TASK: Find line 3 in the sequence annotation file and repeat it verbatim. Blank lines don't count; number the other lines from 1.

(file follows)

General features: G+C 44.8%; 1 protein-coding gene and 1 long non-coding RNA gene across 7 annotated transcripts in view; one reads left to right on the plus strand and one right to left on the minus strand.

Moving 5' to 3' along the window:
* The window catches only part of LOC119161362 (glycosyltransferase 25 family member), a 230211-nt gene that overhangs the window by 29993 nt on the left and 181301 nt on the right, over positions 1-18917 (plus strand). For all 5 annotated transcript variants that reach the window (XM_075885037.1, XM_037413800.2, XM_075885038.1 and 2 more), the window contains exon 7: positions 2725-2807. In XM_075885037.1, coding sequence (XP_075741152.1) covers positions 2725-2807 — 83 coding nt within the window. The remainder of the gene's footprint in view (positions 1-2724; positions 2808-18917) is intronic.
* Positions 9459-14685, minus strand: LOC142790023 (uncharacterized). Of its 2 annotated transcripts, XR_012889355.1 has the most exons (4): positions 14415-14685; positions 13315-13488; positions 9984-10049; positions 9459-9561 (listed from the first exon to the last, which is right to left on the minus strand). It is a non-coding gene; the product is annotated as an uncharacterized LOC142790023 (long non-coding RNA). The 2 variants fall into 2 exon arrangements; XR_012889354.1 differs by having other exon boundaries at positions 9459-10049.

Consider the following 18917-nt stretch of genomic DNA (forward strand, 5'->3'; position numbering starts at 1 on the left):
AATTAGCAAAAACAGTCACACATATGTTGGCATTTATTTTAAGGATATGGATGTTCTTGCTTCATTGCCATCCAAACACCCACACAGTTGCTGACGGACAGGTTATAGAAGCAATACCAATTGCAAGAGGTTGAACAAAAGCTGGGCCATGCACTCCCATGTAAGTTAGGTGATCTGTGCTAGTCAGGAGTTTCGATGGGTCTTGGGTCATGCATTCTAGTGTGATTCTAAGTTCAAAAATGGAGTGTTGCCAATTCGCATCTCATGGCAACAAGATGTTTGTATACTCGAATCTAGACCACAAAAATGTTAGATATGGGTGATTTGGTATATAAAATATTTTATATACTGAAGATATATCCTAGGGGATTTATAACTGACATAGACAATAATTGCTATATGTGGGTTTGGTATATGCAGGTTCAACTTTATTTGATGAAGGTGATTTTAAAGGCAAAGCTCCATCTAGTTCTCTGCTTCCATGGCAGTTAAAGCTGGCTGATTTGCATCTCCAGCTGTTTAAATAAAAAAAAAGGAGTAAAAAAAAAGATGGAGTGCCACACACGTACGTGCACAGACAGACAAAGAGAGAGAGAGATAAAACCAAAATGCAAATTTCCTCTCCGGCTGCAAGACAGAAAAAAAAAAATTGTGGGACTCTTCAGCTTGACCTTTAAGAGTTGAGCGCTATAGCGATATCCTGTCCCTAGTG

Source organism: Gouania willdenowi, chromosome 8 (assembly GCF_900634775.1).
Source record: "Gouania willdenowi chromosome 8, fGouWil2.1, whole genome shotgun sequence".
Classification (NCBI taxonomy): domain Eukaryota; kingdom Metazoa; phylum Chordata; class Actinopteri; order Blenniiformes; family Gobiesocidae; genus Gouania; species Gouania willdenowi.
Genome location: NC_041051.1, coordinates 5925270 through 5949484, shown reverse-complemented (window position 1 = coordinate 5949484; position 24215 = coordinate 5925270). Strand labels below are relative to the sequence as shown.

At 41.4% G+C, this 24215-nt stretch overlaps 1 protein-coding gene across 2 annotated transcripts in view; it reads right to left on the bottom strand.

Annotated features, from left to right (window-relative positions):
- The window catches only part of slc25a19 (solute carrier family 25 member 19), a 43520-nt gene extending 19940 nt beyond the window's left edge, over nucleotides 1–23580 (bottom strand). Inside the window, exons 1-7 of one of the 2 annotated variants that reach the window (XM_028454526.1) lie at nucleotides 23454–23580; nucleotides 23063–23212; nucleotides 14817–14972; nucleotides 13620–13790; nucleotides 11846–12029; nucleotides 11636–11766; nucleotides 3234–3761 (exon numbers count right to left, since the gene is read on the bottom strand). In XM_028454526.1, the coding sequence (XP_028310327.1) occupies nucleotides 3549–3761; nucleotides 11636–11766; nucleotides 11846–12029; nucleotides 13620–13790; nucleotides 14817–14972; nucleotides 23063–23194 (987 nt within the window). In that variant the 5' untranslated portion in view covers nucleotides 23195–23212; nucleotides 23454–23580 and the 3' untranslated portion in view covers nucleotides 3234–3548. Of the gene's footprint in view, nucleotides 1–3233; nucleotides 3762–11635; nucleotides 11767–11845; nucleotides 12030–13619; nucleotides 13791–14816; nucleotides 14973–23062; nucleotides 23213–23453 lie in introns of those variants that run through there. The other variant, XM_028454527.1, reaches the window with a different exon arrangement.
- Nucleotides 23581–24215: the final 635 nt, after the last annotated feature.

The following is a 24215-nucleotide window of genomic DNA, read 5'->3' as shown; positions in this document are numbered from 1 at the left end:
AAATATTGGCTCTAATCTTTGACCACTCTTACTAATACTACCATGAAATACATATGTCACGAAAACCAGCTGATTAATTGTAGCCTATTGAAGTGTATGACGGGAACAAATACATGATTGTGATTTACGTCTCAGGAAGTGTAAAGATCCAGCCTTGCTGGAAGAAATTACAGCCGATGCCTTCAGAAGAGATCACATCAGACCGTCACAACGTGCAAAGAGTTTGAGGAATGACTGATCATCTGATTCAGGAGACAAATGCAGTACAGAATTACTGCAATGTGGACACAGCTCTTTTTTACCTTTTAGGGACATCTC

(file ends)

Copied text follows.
* The window catches only part of LOC119161362 (glycosyltransferase 25 family member), a 230211-nt gene that overhangs the window by 29993 nt on the left and 181301 nt on the right, over positions 1-18917 (plus strand). For all 5 annotated transcript variants that reach the window (XM_075885037.1, XM_037413800.2, XM_075885038.1 and 2 more), the window contains exon 7: positions 2725-2807. In XM_075885037.1, coding sequence (XP_075741152.1) covers positions 2725-2807 — 83 coding nt within the window. The remainder of the gene's footprint in view (positions 1-2724; positions 2808-18917) is intronic.